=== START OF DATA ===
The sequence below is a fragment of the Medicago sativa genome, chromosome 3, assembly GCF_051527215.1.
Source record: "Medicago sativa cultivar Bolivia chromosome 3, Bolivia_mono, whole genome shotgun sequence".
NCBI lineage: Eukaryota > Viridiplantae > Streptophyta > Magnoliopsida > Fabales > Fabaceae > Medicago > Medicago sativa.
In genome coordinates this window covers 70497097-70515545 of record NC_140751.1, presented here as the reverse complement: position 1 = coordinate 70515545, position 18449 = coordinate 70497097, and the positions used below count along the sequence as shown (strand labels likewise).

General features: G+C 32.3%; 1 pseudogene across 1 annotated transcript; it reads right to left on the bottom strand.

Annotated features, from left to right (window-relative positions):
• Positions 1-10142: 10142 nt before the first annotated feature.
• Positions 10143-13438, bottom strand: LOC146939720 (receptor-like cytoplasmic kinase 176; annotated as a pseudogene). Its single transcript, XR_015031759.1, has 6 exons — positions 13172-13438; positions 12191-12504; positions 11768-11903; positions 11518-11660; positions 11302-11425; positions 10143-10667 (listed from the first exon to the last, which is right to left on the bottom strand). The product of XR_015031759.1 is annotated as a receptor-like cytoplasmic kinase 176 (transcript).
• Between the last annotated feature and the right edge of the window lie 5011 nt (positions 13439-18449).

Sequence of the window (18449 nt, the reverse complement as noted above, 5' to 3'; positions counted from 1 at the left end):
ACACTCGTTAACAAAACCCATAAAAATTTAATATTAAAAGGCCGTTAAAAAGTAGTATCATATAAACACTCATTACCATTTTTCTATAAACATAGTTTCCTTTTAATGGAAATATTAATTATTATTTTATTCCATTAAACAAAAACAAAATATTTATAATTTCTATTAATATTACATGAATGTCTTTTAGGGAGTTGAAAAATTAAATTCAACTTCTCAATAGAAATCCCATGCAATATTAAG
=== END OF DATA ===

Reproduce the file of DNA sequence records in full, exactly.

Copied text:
The sequence below is a fragment of the Medicago sativa genome, chromosome 3, assembly GCF_051527215.1.
Source record: "Medicago sativa cultivar Bolivia chromosome 3, Bolivia_mono, whole genome shotgun sequence".
NCBI lineage: Eukaryota > Viridiplantae > Streptophyta > Magnoliopsida > Fabales > Fabaceae > Medicago > Medicago sativa.
In genome coordinates this window covers 70497097-70515545 of record NC_140751.1, presented here as the reverse complement: position 1 = coordinate 70515545, position 18449 = coordinate 70497097, and the positions used below count along the sequence as shown (strand labels likewise).

General features: G+C 32.3%; 1 pseudogene across 1 annotated transcript; it reads right to left on the bottom strand.

Annotated features, from left to right (window-relative positions):
• Positions 1-10142: 10142 nt before the first annotated feature.
• Positions 10143-13438, bottom strand: LOC146939720 (receptor-like cytoplasmic kinase 176; annotated as a pseudogene). Its single transcript, XR_015031759.1, has 6 exons — positions 13172-13438; positions 12191-12504; positions 11768-11903; positions 11518-11660; positions 11302-11425; positions 10143-10667 (listed from the first exon to the last, which is right to left on the bottom strand). The product of XR_015031759.1 is annotated as a receptor-like cytoplasmic kinase 176 (transcript).
• Between the last annotated feature and the right edge of the window lie 5011 nt (positions 13439-18449).

Sequence of the window (18449 nt, the reverse complement as noted above, 5' to 3'; positions counted from 1 at the left end):
ACACTCGTTAACAAAACCCATAAAAATTTAATATTAAAAGGCCGTTAAAAAGTAGTATCATATAAACACTCATTACCATTTTTCTATAAACATAGTTTCCTTTTAATGGAAATATTAATTATTATTTTATTCCATTAAACAAAAACAAAATATTTATAATTTCTATTAATATTACATGAATGTCTTTTAGGGAGTTGAAAAATTAAATTCAACTTCTCAATAGAAATCCCATGCAATATTAAG